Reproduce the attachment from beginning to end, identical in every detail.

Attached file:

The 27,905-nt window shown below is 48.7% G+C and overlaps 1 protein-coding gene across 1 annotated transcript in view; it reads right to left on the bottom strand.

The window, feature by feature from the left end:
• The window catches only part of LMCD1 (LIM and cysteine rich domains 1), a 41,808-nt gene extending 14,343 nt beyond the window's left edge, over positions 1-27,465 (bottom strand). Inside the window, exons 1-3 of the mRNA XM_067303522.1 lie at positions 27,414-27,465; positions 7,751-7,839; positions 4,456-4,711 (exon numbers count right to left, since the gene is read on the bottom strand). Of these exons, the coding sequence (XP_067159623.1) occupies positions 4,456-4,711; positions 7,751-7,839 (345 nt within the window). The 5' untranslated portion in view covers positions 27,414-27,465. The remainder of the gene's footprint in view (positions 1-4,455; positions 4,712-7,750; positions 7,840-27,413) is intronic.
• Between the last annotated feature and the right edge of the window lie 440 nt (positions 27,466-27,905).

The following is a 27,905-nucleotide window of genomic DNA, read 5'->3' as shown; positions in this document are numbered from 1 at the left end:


The 27,905-nt window shown below is 48.7% G+C and overlaps 1 protein-coding gene across 1 annotated transcript in view; it reads right to left on the bottom strand.

The window, feature by feature from the left end:
• The window catches only part of LMCD1 (LIM and cysteine rich domains 1), a 41,808-nt gene extending 14,343 nt beyond the window's left edge, over positions 1-27,465 (bottom strand). Inside the window, exons 1-3 of the mRNA XM_067303522.1 lie at positions 27,414-27,465; positions 7,751-7,839; positions 4,456-4,711 (exon numbers count right to left, since the gene is read on the bottom strand). Of these exons, the coding sequence (XP_067159623.1) occupies positions 4,456-4,711; positions 7,751-7,839 (345 nt within the window). The 5' untranslated portion in view covers positions 27,414-27,465. The remainder of the gene's footprint in view (positions 1-4,455; positions 4,712-7,750; positions 7,840-27,413) is intronic.
• Between the last annotated feature and the right edge of the window lie 440 nt (positions 27,466-27,905).

The following is a 27,905-nucleotide window of genomic DNA, read 5'->3' as shown; positions in this document are numbered from 1 at the left end: